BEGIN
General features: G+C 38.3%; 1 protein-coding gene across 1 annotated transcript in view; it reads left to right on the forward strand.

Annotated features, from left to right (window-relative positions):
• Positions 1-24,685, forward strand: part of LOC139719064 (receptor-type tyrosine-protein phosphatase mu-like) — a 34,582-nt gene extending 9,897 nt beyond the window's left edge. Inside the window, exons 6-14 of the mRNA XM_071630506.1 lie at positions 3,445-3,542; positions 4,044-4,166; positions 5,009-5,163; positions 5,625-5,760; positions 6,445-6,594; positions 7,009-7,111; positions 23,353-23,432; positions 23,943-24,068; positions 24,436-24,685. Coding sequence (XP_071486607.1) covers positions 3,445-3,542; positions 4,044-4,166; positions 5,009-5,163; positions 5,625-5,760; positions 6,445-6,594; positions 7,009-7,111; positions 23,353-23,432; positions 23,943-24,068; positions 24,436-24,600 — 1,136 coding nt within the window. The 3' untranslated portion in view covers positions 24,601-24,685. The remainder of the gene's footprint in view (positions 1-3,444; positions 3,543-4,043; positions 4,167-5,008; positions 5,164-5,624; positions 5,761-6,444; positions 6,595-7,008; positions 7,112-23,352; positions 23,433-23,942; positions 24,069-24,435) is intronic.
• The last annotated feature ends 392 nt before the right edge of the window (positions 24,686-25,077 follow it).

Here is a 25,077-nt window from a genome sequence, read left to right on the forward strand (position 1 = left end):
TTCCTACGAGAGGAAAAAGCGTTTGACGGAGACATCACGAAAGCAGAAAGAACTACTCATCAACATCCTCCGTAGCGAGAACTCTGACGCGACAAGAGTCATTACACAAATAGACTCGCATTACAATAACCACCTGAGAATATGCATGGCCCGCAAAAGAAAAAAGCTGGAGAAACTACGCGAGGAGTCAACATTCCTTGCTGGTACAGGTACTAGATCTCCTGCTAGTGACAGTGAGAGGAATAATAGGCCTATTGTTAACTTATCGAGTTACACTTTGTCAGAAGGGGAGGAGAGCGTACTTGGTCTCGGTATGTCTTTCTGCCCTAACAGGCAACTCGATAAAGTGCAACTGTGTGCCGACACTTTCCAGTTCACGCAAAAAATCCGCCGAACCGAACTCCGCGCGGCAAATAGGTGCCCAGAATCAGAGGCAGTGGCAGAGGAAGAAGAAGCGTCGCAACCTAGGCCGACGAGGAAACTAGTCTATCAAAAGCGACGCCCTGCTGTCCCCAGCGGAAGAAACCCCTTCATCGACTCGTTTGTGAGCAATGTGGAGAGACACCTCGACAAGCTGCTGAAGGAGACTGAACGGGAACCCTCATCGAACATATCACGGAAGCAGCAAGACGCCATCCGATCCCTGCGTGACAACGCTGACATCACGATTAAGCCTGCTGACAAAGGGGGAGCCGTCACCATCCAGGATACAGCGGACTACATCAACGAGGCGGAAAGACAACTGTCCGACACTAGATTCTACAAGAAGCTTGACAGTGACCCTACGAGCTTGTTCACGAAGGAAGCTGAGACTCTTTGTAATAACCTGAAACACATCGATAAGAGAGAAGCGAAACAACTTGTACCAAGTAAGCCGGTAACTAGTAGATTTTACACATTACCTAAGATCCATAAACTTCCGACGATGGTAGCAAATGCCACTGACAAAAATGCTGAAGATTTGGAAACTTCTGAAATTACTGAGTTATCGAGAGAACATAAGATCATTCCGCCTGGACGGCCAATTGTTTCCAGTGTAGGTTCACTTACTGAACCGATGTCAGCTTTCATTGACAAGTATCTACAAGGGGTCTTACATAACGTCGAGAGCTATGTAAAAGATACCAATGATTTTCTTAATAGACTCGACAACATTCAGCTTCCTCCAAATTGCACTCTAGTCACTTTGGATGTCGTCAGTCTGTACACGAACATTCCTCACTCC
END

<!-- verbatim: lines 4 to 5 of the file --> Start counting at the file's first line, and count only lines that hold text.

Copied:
• The last annotated feature ends 392 nt before the right edge of the window (positions 24,686-25,077 follow it).

Here is a 25,077-nt window from a genome sequence, read left to right on the forward strand (position 1 = left end):